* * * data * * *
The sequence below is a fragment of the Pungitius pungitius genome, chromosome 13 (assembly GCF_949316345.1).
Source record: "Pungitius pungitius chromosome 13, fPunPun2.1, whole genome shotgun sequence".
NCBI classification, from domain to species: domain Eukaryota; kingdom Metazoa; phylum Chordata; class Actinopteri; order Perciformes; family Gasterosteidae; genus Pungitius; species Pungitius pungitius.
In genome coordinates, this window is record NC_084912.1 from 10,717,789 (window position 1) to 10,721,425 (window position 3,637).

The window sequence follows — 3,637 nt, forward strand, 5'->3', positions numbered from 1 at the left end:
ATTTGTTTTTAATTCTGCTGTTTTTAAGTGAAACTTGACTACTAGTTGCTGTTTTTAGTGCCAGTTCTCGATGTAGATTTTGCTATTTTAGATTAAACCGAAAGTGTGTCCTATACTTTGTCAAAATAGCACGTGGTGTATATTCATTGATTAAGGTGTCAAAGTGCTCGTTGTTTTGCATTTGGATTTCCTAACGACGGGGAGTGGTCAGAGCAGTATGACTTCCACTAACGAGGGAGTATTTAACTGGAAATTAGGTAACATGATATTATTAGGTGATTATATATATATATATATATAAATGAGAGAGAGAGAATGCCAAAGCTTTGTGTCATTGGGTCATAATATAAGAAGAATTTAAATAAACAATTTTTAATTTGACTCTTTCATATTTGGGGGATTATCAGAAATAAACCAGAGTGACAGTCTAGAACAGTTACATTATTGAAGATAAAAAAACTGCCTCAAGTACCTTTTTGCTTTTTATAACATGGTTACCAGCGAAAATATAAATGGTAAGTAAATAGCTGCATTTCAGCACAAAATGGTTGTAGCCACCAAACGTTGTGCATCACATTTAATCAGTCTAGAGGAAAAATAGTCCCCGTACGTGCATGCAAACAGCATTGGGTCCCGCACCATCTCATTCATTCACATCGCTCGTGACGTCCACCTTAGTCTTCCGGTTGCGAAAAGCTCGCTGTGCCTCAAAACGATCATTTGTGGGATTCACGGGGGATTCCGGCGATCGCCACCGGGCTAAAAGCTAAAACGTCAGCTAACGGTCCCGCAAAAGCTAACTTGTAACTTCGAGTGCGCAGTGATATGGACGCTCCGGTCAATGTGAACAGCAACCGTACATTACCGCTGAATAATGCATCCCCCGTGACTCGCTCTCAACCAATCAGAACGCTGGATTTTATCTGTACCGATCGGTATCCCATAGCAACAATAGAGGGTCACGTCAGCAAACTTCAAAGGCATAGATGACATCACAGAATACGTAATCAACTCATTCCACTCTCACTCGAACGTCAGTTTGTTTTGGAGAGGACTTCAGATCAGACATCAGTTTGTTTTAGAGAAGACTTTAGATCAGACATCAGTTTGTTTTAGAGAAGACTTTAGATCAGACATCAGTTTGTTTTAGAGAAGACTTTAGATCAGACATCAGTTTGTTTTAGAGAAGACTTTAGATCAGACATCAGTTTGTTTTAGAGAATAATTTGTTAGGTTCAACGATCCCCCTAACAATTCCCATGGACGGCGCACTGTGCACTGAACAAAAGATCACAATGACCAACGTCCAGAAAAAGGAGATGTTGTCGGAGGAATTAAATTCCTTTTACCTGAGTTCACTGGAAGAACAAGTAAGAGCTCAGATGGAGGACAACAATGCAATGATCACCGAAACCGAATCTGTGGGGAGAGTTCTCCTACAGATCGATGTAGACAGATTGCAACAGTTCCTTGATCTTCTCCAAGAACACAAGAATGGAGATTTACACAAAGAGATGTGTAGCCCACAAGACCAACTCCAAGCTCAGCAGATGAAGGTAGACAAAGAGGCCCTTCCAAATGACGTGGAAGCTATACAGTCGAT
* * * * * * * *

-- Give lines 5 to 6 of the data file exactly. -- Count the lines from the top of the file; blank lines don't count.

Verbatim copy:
The window sequence follows — 3,637 nt, forward strand, 5'->3', positions numbered from 1 at the left end:
ATTTGTTTTTAATTCTGCTGTTTTTAAGTGAAACTTGACTACTAGTTGCTGTTTTTAGTGCCAGTTCTCGATGTAGATTTTGCTATTTTAGATTAAACCGAAAGTGTGTCCTATACTTTGTCAAAATAGCACGTGGTGTATATTCATTGATTAAGGTGTCAAAGTGCTCGTTGTTTTGCATTTGGATTTCCTAACGACGGGGAGTGGTCAGAGCAGTATGACTTCCACTAACGAGGGAGTATTTAACTGGAAATTAGGTAACATGATATTATTAGGTGATTATATATATATATATATATAAATGAGAGAGAGAGAATGCCAAAGCTTTGTGTCATTGGGTCATAATATAAGAAGAATTTAAATAAACAATTTTTAATTTGACTCTTTCATATTTGGGGGATTATCAGAAATAAACCAGAGTGACAGTCTAGAACAGTTACATTATTGAAGATAAAAAAACTGCCTCAAGTACCTTTTTGCTTTTTATAACATGGTTACCAGCGAAAATATAAATGGTAAGTAAATAGCTGCATTTCAGCACAAAATGGTTGTAGCCACCAAACGTTGTGCATCACATTTAATCAGTCTAGAGGAAAAATAGTCCCCGTACGTGCATGCAAACAGCATTGGGTCCCGCACCATCTCATTCATTCACATCGCTCGTGACGTCCACCTTAGTCTTCCGGTTGCGAAAAGCTCGCTGTGCCTCAAAACGATCATTTGTGGGATTCACGGGGGATTCCGGCGATCGCCACCGGGCTAAAAGCTAAAACGTCAGCTAACGGTCCCGCAAAAGCTAACTTGTAACTTCGAGTGCGCAGTGATATGGACGCTCCGGTCAATGTGAACAGCAACCGTACATTACCGCTGAATAATGCATCCCCCGTGACTCGCTCTCAACCAATCAGAACGCTGGATTTTATCTGTACCGATCGGTATCCCATAGCAACAATAGAGGGTCACGTCAGCAAACTTCAAAGGCATAGATGACATCACAGAATACGTAATCAACTCATTCCACTCTCACTCGAACGTCAGTTTGTTTTGGAGAGGACTTCAGATCAGACATCAGTTTGTTTTAGAGAAGACTTTAGATCAGACATCAGTTTGTTTTAGAGAAGACTTTAGATCAGACATCAGTTTGTTTTAGAGAAGACTTTAGATCAGACATCAGTTTGTTTTAGAGAAGACTTTAGATCAGACATCAGTTTGTTTTAGAGAATAATTTGTTAGGTTCAACGATCCCCCTAACAATTCCCATGGACGGCGCACTGTGCACTGAACAAAAGATCACAATGACCAACGTCCAGAAAAAGGAGATGTTGTCGGAGGAATTAAATTCCTTTTACCTGAGTTCACTGGAAGAACAAGTAAGAGCTCAGATGGAGGACAACAATGCAATGATCACCGAAACCGAATCTGTGGGGAGAGTTCTCCTACAGATCGATGTAGACAGATTGCAACAGTTCCTTGATCTTCTCCAAGAACACAAGAATGGAGATTTACACAAAGAGATGTGTAGCCCACAAGACCAACTCCAAGCTCAGCAGATGAAGGTAGACAAAGAGGCCCTTCCAAATGACGTGGAAGCTATACAGTCGAT